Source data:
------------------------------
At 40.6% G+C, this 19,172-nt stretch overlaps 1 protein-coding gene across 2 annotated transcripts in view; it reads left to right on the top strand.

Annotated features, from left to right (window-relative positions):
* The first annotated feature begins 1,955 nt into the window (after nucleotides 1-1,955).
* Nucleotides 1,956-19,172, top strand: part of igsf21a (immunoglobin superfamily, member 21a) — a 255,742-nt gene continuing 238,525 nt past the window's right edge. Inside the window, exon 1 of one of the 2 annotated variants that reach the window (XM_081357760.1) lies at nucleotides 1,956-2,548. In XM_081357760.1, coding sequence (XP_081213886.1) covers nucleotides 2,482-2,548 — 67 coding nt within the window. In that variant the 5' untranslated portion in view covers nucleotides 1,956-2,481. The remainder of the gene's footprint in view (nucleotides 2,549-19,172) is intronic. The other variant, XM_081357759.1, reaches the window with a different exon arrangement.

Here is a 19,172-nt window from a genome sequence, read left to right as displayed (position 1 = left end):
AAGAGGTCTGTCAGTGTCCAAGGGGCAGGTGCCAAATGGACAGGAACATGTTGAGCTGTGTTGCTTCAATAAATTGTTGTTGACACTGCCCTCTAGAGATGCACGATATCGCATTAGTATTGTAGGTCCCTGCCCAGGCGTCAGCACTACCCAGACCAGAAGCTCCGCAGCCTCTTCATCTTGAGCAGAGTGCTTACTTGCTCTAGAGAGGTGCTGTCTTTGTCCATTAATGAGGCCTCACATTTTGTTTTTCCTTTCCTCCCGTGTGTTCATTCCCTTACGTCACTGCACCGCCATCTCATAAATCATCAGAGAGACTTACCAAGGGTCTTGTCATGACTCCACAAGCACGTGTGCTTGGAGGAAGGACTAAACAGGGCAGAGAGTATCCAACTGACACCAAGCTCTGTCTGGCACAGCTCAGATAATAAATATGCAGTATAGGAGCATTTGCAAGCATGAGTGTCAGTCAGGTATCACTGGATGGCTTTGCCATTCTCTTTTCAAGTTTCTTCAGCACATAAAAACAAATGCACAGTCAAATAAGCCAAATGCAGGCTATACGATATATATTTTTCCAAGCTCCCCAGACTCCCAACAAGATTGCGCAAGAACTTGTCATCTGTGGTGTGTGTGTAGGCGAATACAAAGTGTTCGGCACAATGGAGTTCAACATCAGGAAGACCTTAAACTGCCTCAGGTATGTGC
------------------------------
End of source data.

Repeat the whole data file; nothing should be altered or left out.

At 40.6% G+C, this 19,172-nt stretch overlaps 1 protein-coding gene across 2 annotated transcripts in view; it reads left to right on the top strand.

Annotated features, from left to right (window-relative positions):
* The first annotated feature begins 1,955 nt into the window (after nucleotides 1-1,955).
* Nucleotides 1,956-19,172, top strand: part of igsf21a (immunoglobin superfamily, member 21a) — a 255,742-nt gene continuing 238,525 nt past the window's right edge. Inside the window, exon 1 of one of the 2 annotated variants that reach the window (XM_081357760.1) lies at nucleotides 1,956-2,548. In XM_081357760.1, coding sequence (XP_081213886.1) covers nucleotides 2,482-2,548 — 67 coding nt within the window. In that variant the 5' untranslated portion in view covers nucleotides 1,956-2,481. The remainder of the gene's footprint in view (nucleotides 2,549-19,172) is intronic. The other variant, XM_081357759.1, reaches the window with a different exon arrangement.

Here is a 19,172-nt window from a genome sequence, read left to right as displayed (position 1 = left end):
AAGAGGTCTGTCAGTGTCCAAGGGGCAGGTGCCAAATGGACAGGAACATGTTGAGCTGTGTTGCTTCAATAAATTGTTGTTGACACTGCCCTCTAGAGATGCACGATATCGCATTAGTATTGTAGGTCCCTGCCCAGGCGTCAGCACTACCCAGACCAGAAGCTCCGCAGCCTCTTCATCTTGAGCAGAGTGCTTACTTGCTCTAGAGAGGTGCTGTCTTTGTCCATTAATGAGGCCTCACATTTTGTTTTTCCTTTCCTCCCGTGTGTTCATTCCCTTACGTCACTGCACCGCCATCTCATAAATCATCAGAGAGACTTACCAAGGGTCTTGTCATGACTCCACAAGCACGTGTGCTTGGAGGAAGGACTAAACAGGGCAGAGAGTATCCAACTGACACCAAGCTCTGTCTGGCACAGCTCAGATAATAAATATGCAGTATAGGAGCATTTGCAAGCATGAGTGTCAGTCAGGTATCACTGGATGGCTTTGCCATTCTCTTTTCAAGTTTCTTCAGCACATAAAAACAAATGCACAGTCAAATAAGCCAAATGCAGGCTATACGATATATATTTTTCCAAGCTCCCCAGACTCCCAACAAGATTGCGCAAGAACTTGTCATCTGTGGTGTGTGTGTAGGCGAATACAAAGTGTTCGGCACAATGGAGTTCAACATCAGGAAGACCTTAAACTGCCTCAGGTATGTGC